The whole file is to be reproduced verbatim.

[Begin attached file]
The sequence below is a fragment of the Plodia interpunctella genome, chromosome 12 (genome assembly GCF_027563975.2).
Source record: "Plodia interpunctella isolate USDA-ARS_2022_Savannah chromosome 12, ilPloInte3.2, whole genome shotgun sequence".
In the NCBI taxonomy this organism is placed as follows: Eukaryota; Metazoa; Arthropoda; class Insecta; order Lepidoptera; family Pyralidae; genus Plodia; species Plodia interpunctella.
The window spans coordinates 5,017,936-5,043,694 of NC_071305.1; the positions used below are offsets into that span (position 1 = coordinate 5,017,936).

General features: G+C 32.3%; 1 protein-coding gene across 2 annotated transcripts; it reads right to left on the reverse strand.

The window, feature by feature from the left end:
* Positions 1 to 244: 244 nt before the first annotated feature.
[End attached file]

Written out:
The sequence below is a fragment of the Plodia interpunctella genome, chromosome 12 (genome assembly GCF_027563975.2).
Source record: "Plodia interpunctella isolate USDA-ARS_2022_Savannah chromosome 12, ilPloInte3.2, whole genome shotgun sequence".
In the NCBI taxonomy this organism is placed as follows: Eukaryota; Metazoa; Arthropoda; class Insecta; order Lepidoptera; family Pyralidae; genus Plodia; species Plodia interpunctella.
The window spans coordinates 5,017,936-5,043,694 of NC_071305.1; the positions used below are offsets into that span (position 1 = coordinate 5,017,936).

General features: G+C 32.3%; 1 protein-coding gene across 2 annotated transcripts; it reads right to left on the reverse strand.

The window, feature by feature from the left end:
* Positions 1 to 244: 244 nt before the first annotated feature.